while a few men at the top push papers and a few men off to the side at the
bottom push brooms and fix the washing machines
I embrace the mother goddess,
who has no name in patriarchy
I embrace the 101 names of the mother
the billions of nameless daughters.
And for any men squirming in the audience
I am over White supremacy too,
I reap the benefits of institutionalized racism,
absolutely have access to more resources easier,
cause I'm white.
Being, oh gee, uncomfortable cause we get called out on privilege,
Buck up, become men against patriarchy, white people against racism
I am here to say I am totally over
not acknowledging, recognizing,
this country's wealth was built on
the labor and legacy of black people
being enslaved by white people,
there is no poetry in that
or that our glorious first black president
wasn't obstructed at every point because he was black.
and even he...can and did last week address the nation, saying
"we didn't take the territory of our enemies after the wars, we helped
leaving out that we took a continent
and nearly annihilated its first people
ain't no poetry in that.
I am here to embrace Nasty woman, Code Pink, One Billion Rising,
Veterans for Peace, Black Lives Matter, Seed Savers, Greenpeace -
I am here to embrace disarmament, Standing Rock.
I am here being
embraced by the Mother,
The Earth, our planet,
that force of nature who gives us the whole kit and kaboodle
every sunrise, every sunset
I don't want a gold throne, to be Queen,
I want no one to be poor and
clean water, clean water...clean air
for the great and glorious diversity
of all living beings
who make my world
So so Rich.
WORD FOR THE DAY:
Greek hu- (in compound hubris) violence, outrage, insolence
Latin brutus- (suffix) heavy, unwieldy, dull, stupid, brutish
"pride goeth before destruction, a haughty spirit before a fall"
(Book of Proverbs, 16:18)
pride that blinds/ a committer of hubris acts in foolish ways that belie common sense
often associated w/lack of humility; also ignorance
as for pleasure in hubris, its cause is this:
naive men think by ill-treating others
they make superiority their own.
in ancient Greece, hubris was outrage, actions that violated
the natural order,
sometimes for gratification of the abuser
a crime at least from the time of Solon
it indicates overestimation of one's own accomplishments,
lost contact w/normal reality
When the rich or young men think they are better than others they are
hubris lusts for victory not reconciliation
General George Armstrong Custer's decisions in the Battle of the Little Big Horn illustrate
hubris as history:
"Where did all those damned Indians come from?"
as the incumbent president cruises along in his motorcade surrounded by throngs of
adoring supporters, he rasps to the Cabinet Secretary seated beside him,
"Incredible isn't it? After this I could never return to ordering windows.
It would be so boring."
Sir Thomas's Baptismal Rite on the 5th of July (he was born on the 4th):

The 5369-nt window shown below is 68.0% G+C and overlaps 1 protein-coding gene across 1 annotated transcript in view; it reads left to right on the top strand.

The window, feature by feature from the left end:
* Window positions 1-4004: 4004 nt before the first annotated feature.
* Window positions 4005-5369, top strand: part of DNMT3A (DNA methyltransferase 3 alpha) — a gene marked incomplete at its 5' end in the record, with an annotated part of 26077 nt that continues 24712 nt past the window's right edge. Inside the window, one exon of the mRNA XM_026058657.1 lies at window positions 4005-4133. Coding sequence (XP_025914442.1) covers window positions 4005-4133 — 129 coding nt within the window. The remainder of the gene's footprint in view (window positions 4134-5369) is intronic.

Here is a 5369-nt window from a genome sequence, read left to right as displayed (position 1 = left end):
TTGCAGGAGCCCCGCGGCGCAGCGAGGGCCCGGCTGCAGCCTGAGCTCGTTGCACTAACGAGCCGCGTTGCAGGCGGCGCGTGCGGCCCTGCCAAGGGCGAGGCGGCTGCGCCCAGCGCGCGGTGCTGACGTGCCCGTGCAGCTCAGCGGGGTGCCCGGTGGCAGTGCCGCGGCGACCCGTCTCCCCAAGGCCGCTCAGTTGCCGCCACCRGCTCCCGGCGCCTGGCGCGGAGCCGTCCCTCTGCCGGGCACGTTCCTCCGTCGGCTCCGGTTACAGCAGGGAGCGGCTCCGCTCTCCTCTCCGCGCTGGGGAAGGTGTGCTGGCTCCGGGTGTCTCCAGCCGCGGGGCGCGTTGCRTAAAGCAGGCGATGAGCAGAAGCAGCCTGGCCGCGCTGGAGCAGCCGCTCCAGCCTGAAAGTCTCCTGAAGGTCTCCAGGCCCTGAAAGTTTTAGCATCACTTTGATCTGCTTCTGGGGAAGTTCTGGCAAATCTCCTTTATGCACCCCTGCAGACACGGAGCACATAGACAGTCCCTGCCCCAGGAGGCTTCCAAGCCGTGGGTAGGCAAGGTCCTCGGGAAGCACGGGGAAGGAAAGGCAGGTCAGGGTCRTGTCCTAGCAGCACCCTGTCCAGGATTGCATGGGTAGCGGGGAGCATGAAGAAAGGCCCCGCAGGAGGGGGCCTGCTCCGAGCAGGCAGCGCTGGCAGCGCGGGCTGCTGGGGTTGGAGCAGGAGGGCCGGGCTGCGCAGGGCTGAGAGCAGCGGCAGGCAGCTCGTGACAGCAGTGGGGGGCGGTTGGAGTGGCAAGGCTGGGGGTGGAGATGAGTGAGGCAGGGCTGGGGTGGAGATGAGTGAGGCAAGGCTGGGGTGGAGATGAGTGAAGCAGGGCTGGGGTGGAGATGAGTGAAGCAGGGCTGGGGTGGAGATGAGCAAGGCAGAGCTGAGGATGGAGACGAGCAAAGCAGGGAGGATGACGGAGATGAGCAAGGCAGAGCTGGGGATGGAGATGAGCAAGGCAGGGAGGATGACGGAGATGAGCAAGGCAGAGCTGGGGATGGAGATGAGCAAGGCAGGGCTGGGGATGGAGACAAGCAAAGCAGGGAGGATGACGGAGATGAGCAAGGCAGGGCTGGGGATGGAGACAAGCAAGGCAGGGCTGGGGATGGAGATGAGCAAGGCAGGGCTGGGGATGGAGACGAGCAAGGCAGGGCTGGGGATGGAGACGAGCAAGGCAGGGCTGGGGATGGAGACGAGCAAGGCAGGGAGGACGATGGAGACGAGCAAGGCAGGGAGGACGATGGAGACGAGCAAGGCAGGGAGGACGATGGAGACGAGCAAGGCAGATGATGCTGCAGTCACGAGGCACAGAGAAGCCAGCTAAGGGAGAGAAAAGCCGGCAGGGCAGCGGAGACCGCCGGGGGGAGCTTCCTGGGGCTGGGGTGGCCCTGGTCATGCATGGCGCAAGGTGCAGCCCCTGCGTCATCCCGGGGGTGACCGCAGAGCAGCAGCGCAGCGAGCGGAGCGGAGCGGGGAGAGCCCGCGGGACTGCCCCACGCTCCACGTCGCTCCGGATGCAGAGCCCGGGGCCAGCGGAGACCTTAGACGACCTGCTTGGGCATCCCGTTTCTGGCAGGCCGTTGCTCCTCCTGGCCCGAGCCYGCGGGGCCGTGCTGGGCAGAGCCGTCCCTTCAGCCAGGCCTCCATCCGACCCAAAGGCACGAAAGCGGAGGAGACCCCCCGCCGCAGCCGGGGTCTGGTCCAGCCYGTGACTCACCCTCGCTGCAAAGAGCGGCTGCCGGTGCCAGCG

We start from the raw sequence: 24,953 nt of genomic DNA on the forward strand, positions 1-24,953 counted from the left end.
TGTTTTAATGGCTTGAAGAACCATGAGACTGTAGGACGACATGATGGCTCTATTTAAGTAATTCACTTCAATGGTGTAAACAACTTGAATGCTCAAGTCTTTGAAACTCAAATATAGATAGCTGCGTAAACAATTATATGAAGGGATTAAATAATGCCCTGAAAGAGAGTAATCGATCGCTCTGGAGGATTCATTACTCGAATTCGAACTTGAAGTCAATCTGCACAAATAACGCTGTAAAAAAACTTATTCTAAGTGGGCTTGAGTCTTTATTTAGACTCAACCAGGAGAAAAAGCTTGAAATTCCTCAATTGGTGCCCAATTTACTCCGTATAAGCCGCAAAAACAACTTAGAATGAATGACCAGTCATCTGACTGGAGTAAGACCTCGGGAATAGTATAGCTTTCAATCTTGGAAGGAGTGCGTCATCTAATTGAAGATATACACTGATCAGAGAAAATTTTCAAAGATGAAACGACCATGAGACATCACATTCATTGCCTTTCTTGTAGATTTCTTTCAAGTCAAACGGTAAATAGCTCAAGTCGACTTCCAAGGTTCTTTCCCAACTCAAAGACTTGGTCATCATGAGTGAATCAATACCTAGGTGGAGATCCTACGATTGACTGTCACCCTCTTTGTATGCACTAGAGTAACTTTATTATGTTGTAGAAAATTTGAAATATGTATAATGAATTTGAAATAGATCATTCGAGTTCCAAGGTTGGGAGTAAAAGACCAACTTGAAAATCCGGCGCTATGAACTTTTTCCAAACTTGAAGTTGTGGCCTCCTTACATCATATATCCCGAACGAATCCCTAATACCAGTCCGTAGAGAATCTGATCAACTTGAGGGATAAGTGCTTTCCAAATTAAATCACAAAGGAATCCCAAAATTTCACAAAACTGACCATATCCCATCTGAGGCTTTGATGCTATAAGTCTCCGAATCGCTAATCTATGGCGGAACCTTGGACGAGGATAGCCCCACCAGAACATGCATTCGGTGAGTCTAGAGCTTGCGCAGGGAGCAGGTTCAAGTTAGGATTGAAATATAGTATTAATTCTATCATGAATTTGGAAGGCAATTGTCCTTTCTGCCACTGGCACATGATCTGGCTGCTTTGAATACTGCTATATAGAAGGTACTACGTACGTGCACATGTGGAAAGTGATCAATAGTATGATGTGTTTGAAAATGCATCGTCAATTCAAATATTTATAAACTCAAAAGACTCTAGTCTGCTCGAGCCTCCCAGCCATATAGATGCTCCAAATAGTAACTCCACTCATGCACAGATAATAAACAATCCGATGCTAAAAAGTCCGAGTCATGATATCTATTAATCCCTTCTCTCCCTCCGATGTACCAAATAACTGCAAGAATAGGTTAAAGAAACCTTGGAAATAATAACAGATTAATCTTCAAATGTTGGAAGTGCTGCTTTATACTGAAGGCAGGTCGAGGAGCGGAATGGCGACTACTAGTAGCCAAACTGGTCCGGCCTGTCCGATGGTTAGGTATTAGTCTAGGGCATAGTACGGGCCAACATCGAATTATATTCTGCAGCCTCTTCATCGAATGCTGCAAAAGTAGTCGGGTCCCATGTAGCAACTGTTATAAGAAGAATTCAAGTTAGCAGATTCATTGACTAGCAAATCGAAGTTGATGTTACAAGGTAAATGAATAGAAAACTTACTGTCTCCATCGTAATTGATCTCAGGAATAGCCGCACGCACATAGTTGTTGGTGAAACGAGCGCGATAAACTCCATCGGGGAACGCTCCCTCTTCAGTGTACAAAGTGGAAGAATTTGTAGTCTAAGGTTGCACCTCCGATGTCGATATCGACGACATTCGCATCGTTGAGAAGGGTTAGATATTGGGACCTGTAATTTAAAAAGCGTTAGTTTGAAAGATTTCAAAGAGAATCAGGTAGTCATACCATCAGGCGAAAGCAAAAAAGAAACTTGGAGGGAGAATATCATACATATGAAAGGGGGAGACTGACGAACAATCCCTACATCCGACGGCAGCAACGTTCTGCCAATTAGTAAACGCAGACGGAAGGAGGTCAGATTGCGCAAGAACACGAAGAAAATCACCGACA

Soliloquy from a homeless encampment on the Kennebec River
" Oh and how the dark forces celebrated with
bombs offending the sweet night air, and frightening
the fauna, whose tender steps hurried
to dens to hide from the sulfurous wind. The lights
of war as if boasting that death can assume
yonder rainbow's gentle arc, and the epicurean
crowds in a bacchanalian feast of short haggis, small
bread and mead looked with glee upon this
colored display of fallen innocent ones.
Are we to gaze upon this hour
of our discontent idly whilst the
hounds of hell's dominion smiled
upon by Mars himself decimate
the innocent blush of young lovers
on this plane?
Having not known a kiss from their
beloved, so saddened the crushed
rose upon the hand of darkness where
even Odin is bruised and dug
in the rib as to not allow an unkindness
of ravens to fly the night sky.
Is it the condiment that resembles blood that
makes them thirst for hardship against not their own.
Bloodlust inspired by what they eat, making it possible
for genocidal tendencies towards Native Americans and
putting Africans to slavery, and closing borders to
immigrants, and spending as Midas bringing some
fool's gold to the dark tendencies of their consciousness.
Or perhaps the pickled condiment is the fiend spread
upon their short haggis; does it intimate a
sweet relish for suffering, giving feasts whilst our defeated
army lay in this forest with tattered tents and clothes ill fit.
Methinks it is the mead, however. The sweet elixir of
Falstaff that creates from blank canvas masterpieces
of life's mundane moments, that shows no talent beyond
what a fond moment can be in unrivaled beauty when
articulated with unencumbered mind.
Oh what a day this is, good sir!
What day breaks across the hills, sweet Silas?"
"It is July 5th, sir."
"Come, dear friend, we have only moments before the day
steals our good nature and we become again a huddled mass
of tormented memories unfit for angels, children of
humanity's brutality and apathy."
Thomas leads the community of the homeless and baptizes
in the river. Next week a caseworker will show up and try
to convince Thomas to take medication and to come away
from the forest to live in relative comfort.
His answer is always the same:
"Who shall guard the ramparts of palatine dreams of
righteousness, before innocence is stolen yet again
and the very night air lay heavy with sulfuric wind..."